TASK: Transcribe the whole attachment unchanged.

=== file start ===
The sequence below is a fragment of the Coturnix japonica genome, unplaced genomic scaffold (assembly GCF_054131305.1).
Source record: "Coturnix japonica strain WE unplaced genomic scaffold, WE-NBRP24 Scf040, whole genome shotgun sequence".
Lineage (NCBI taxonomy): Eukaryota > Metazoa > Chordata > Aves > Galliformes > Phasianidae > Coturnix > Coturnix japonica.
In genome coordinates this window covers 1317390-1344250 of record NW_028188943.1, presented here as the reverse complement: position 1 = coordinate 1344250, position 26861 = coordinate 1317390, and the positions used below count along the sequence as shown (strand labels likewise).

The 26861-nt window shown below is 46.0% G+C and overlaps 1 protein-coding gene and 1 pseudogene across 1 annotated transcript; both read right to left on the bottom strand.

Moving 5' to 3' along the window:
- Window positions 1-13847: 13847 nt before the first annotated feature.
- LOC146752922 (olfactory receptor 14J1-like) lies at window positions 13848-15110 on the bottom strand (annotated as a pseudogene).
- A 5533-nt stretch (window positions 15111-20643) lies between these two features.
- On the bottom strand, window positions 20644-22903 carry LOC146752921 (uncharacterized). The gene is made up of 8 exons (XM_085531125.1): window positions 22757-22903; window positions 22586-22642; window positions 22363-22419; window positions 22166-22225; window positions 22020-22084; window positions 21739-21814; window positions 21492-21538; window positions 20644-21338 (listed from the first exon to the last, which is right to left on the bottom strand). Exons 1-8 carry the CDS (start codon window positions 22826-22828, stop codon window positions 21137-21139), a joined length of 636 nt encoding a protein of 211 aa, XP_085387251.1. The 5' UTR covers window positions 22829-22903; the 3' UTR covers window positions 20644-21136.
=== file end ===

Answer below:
The sequence below is a fragment of the Coturnix japonica genome, unplaced genomic scaffold (assembly GCF_054131305.1).
Source record: "Coturnix japonica strain WE unplaced genomic scaffold, WE-NBRP24 Scf040, whole genome shotgun sequence".
Lineage (NCBI taxonomy): Eukaryota > Metazoa > Chordata > Aves > Galliformes > Phasianidae > Coturnix > Coturnix japonica.
In genome coordinates this window covers 1317390-1344250 of record NW_028188943.1, presented here as the reverse complement: position 1 = coordinate 1344250, position 26861 = coordinate 1317390, and the positions used below count along the sequence as shown (strand labels likewise).

The 26861-nt window shown below is 46.0% G+C and overlaps 1 protein-coding gene and 1 pseudogene across 1 annotated transcript; both read right to left on the bottom strand.

Moving 5' to 3' along the window:
- Window positions 1-13847: 13847 nt before the first annotated feature.
- LOC146752922 (olfactory receptor 14J1-like) lies at window positions 13848-15110 on the bottom strand (annotated as a pseudogene).
- A 5533-nt stretch (window positions 15111-20643) lies between these two features.
- On the bottom strand, window positions 20644-22903 carry LOC146752921 (uncharacterized). The gene is made up of 8 exons (XM_085531125.1): window positions 22757-22903; window positions 22586-22642; window positions 22363-22419; window positions 22166-22225; window positions 22020-22084; window positions 21739-21814; window positions 21492-21538; window positions 20644-21338 (listed from the first exon to the last, which is right to left on the bottom strand). Exons 1-8 carry the CDS (start codon window positions 22826-22828, stop codon window positions 21137-21139), a joined length of 636 nt encoding a protein of 211 aa, XP_085387251.1. The 5' UTR covers window positions 22829-22903; the 3' UTR covers window positions 20644-21136.